We set up makeshift studios in hotel rooms, inside apartments and peoples homes, inside a temple in rural India, an anarchist headquarters in Athens, even in the courtyard of the home of Mannoubia Bouazizi, the mother of Tunisian street vendor Mohamed Bouazizi. Tear gas wafted into our makeshift studio inside a hotel room overlooking Tahrir Square—the same room Yuri Kozyrev made the now-iconic photograph of the crowd.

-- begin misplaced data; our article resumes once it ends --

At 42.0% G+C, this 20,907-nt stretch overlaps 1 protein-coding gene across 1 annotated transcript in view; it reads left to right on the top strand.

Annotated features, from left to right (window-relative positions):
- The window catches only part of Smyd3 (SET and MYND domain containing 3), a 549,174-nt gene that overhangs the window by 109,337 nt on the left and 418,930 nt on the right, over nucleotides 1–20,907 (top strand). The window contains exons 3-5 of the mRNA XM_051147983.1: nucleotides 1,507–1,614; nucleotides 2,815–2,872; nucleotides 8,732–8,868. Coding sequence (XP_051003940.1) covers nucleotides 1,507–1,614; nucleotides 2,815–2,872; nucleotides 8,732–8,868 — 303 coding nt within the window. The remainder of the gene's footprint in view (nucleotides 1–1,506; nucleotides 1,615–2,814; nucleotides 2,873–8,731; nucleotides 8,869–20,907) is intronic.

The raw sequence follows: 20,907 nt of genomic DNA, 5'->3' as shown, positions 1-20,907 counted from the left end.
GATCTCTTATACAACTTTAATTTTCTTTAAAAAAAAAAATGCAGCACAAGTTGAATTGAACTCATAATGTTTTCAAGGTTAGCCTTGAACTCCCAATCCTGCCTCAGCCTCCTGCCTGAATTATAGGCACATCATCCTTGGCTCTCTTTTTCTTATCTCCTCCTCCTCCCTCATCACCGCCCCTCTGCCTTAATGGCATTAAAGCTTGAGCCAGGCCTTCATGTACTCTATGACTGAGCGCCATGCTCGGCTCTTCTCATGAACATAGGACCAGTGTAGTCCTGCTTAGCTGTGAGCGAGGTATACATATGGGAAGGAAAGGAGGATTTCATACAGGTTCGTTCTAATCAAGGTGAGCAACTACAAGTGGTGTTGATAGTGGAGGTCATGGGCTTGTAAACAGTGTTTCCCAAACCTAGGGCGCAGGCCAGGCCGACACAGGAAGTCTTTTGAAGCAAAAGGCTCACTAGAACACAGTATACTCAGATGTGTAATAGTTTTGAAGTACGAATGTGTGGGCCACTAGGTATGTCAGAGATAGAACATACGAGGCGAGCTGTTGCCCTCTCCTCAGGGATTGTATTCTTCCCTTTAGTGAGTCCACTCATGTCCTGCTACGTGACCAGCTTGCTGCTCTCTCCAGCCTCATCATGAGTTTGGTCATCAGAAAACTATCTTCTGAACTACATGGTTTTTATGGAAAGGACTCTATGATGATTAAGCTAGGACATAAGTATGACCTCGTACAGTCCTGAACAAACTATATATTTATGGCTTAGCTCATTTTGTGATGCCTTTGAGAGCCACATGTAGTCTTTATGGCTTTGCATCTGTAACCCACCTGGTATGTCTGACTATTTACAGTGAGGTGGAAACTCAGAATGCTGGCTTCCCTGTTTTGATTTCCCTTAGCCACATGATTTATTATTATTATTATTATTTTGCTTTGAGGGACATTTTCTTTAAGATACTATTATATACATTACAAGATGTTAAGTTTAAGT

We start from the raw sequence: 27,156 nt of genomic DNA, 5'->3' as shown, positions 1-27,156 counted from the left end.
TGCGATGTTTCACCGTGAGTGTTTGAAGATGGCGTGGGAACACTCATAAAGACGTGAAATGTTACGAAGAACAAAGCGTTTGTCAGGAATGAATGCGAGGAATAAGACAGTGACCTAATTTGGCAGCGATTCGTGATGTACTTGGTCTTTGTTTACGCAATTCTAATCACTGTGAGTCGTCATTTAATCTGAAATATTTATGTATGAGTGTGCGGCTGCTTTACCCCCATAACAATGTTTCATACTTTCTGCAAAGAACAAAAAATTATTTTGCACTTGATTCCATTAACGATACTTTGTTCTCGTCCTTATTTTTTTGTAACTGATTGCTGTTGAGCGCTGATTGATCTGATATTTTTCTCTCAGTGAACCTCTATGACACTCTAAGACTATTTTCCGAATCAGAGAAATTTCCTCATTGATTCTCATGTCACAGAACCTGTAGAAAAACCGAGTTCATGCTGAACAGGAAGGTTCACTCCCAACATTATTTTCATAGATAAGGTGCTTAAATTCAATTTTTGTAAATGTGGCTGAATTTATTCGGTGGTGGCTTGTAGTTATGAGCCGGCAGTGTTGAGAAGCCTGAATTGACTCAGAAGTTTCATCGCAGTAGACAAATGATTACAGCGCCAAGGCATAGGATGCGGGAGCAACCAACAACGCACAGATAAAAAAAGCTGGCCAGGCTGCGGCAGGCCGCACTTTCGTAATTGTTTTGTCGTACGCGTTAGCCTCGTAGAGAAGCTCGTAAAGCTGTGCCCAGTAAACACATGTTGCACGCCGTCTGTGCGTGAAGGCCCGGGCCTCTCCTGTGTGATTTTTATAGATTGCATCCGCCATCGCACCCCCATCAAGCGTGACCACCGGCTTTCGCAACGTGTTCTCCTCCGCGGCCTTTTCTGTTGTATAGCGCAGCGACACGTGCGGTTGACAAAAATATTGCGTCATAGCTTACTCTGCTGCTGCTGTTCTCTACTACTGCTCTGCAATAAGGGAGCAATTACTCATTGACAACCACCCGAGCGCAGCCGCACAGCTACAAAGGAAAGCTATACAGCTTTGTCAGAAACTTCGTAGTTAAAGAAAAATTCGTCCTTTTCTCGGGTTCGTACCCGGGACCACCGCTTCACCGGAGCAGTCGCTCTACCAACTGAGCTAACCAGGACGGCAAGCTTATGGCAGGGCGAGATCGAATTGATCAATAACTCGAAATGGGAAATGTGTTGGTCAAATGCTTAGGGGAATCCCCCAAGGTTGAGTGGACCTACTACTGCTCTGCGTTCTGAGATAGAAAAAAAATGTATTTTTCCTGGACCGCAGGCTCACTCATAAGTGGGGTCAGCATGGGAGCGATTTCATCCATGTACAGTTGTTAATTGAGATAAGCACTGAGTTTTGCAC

Each time we asked subjects to bring with them mementos of protest. Rami Jarrah, a Syrian activist who had fled to Cairo, brought his battered iPhone. He showed me some of the most intense protest footage I’ve ever seen on that broken screen. A Spanish protester named Stephane Grueso brought his iPhone also, referring to it as a “weapon.” Some young Egyptian protesters brought rubber pellets that had been fired at them by security forces. Another brought a spent tear gas canister. Some carried signs, flags, gas masks (some industrial ones, some homemade, like Egyptian graffiti artist El Teneen—his was made from a Pepsi can). A trio of Greek protesters brought Maalox. Mixed with water, sprayed on their eyes to counter the harsh effects of tear gas. Molly Catchpole, the young woman from Washington, D.C. who took on Bank of America – and won – brought her chopped up debit card. Sayda al-Manahe brought a framed photograph of her son, Hilme, a young Tunisian man killed by police during the revolution. El General, the Tunisian revolutionary rapper, brought nothing but his voice – he rapped a capella for us (we have a video). Lina Ben Mhenni, a blogger from Tunisia and Nobel Peace Prize contender, brought her laptop. She was speaking Arabic yet we understood the words “Facebook” and “Twitter.”